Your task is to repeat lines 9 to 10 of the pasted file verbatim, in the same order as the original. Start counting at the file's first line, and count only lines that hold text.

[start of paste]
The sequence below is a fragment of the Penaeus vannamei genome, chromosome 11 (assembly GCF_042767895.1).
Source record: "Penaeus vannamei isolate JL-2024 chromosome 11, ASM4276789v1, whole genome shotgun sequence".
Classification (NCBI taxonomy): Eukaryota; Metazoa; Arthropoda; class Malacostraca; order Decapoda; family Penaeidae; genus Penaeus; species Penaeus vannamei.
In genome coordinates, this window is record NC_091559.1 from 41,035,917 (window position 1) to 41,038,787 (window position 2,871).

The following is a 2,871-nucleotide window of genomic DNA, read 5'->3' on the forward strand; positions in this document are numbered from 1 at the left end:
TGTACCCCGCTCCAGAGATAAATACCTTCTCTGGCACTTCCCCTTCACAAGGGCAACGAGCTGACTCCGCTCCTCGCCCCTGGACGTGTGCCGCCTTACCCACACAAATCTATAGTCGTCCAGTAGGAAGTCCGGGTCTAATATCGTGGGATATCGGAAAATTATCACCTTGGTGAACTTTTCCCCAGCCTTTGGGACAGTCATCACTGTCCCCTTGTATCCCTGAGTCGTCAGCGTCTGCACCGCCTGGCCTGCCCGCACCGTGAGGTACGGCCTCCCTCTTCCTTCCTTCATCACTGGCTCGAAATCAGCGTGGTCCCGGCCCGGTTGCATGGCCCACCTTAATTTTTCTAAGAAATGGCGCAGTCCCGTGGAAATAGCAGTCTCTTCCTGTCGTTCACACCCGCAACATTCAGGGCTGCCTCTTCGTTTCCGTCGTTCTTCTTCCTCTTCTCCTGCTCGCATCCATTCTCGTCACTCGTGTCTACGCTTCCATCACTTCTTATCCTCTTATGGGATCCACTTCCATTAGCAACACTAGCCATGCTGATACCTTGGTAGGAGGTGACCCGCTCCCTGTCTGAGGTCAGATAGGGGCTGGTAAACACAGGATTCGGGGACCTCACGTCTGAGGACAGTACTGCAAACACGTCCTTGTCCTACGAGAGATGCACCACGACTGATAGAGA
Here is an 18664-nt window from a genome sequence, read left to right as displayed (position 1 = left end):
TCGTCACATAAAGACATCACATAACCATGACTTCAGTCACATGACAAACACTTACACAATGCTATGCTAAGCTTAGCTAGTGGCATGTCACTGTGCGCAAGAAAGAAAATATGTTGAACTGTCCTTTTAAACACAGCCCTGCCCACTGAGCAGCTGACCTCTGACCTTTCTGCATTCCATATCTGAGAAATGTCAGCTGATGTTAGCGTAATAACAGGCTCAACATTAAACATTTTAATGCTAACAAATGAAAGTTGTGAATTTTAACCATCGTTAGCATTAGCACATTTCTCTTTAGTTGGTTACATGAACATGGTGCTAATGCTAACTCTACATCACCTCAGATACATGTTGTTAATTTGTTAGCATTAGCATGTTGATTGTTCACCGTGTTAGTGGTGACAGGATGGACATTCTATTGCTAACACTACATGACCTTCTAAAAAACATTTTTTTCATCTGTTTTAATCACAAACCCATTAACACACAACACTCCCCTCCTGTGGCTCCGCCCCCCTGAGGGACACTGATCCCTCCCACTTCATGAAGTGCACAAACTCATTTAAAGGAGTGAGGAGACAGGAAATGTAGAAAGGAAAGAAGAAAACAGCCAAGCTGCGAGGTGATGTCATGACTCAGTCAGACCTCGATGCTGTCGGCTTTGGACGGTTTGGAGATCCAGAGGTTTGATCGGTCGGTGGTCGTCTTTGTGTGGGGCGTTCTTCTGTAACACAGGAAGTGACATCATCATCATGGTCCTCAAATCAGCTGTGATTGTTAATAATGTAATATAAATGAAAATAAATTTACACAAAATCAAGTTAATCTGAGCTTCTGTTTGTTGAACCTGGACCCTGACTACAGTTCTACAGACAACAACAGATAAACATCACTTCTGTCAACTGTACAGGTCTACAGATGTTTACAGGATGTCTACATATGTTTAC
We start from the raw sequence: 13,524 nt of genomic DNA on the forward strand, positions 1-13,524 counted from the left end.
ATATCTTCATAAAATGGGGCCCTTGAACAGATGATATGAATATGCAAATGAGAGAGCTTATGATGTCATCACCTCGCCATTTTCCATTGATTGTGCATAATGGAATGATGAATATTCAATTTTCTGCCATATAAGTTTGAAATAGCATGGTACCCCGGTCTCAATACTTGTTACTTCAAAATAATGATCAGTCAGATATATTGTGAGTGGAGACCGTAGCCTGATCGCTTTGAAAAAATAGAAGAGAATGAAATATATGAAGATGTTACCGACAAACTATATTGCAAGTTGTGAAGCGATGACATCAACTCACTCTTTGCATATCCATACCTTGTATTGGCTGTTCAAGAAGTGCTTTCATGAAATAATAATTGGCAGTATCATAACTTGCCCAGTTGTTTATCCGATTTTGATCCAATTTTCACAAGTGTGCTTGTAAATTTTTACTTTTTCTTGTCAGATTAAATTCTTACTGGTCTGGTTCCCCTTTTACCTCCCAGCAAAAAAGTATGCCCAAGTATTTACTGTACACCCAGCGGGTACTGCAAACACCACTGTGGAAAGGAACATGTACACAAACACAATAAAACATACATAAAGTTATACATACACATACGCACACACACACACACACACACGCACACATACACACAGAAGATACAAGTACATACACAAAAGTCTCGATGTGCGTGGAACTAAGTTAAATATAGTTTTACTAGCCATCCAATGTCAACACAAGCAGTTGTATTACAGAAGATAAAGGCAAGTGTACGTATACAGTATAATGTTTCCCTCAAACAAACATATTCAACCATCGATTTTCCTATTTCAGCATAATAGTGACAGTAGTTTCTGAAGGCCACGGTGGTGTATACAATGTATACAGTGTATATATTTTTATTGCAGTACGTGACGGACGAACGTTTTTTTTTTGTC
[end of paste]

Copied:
We start from the raw sequence: 13,524 nt of genomic DNA on the forward strand, positions 1-13,524 counted from the left end.
ATATCTTCATAAAATGGGGCCCTTGAACAGATGATATGAATATGCAAATGAGAGAGCTTATGATGTCATCACCTCGCCATTTTCCATTGATTGTGCATAATGGAATGATGAATATTCAATTTTCTGCCATATAAGTTTGAAATAGCATGGTACCCCGGTCTCAATACTTGTTACTTCAAAATAATGATCAGTCAGATATATTGTGAGTGGAGACCGTAGCCTGATCGCTTTGAAAAAATAGAAGAGAATGAAATATATGAAGATGTTACCGACAAACTATATTGCAAGTTGTGAAGCGATGACATCAACTCACTCTTTGCATATCCATACCTTGTATTGGCTGTTCAAGAAGTGCTTTCATGAAATAATAATTGGCAGTATCATAACTTGCCCAGTTGTTTATCCGATTTTGATCCAATTTTCACAAGTGTGCTTGTAAATTTTTACTTTTTCTTGTCAGATTAAATTCTTACTGGTCTGGTTCCCCTTTTACCTCCCAGCAAAAAAGTATGCCCAAGTATTTACTGTACACCCAGCGGGTACTGCAAACACCACTGTGGAAAGGAACATGTACACAAACACAATAAAACATACATAAAGTTATACATACACATACGCACACACACACACACACACACGCACACATACACACAGAAGATACAAGTACATACACAAAAGTCTCGATGTGCGTGGAACTAAGTTAAATATAGTTTTACTAGCCATCCAATGTCAACACAAGCAGTTGTATTACAGAAGATAAAGGCAAGTGTACGTATACAGTATAATGTTTCCCTCAAACAAACATATTCAACCATCGATTTTCCTATTTCAGCATAATAGTGACAGTAGTTTCTGAAGGCCACGGTGGTGTATACAATGTATACAGTGTATATATTTTTATTGCAGTACGTGACGGACGAACGTTTTTTTTTTGTC